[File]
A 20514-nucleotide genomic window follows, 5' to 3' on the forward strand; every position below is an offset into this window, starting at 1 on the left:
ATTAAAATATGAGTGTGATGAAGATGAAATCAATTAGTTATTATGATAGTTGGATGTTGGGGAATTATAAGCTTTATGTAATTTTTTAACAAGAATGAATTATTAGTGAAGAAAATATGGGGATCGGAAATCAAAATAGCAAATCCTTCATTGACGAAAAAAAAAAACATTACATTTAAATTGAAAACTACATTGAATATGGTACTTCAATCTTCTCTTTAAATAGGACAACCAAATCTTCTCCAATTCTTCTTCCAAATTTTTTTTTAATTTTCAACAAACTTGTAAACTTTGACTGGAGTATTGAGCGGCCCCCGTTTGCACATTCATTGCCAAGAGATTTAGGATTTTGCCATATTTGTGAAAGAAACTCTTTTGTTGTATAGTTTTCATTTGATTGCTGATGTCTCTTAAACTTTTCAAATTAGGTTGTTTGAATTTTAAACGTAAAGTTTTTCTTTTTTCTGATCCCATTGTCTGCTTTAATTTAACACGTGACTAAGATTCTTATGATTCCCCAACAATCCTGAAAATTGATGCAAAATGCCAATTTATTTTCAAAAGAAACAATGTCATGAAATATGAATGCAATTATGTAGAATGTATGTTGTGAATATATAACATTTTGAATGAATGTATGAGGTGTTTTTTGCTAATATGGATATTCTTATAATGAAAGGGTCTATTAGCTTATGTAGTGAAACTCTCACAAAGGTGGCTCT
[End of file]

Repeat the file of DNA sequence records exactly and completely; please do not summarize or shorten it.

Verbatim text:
A 20514-nucleotide genomic window follows, 5' to 3' on the forward strand; every position below is an offset into this window, starting at 1 on the left:
ATTAAAATATGAGTGTGATGAAGATGAAATCAATTAGTTATTATGATAGTTGGATGTTGGGGAATTATAAGCTTTATGTAATTTTTTAACAAGAATGAATTATTAGTGAAGAAAATATGGGGATCGGAAATCAAAATAGCAAATCCTTCATTGACGAAAAAAAAAAACATTACATTTAAATTGAAAACTACATTGAATATGGTACTTCAATCTTCTCTTTAAATAGGACAACCAAATCTTCTCCAATTCTTCTTCCAAATTTTTTTTTAATTTTCAACAAACTTGTAAACTTTGACTGGAGTATTGAGCGGCCCCCGTTTGCACATTCATTGCCAAGAGATTTAGGATTTTGCCATATTTGTGAAAGAAACTCTTTTGTTGTATAGTTTTCATTTGATTGCTGATGTCTCTTAAACTTTTCAAATTAGGTTGTTTGAATTTTAAACGTAAAGTTTTTCTTTTTTCTGATCCCATTGTCTGCTTTAATTTAACACGTGACTAAGATTCTTATGATTCCCCAACAATCCTGAAAATTGATGCAAAATGCCAATTTATTTTCAAAAGAAACAATGTCATGAAATATGAATGCAATTATGTAGAATGTATGTTGTGAATATATAACATTTTGAATGAATGTATGAGGTGTTTTTTGCTAATATGGATATTCTTATAATGAAAGGGTCTATTAGCTTATGTAGTGAAACTCTCACAAAGGTGGCTCT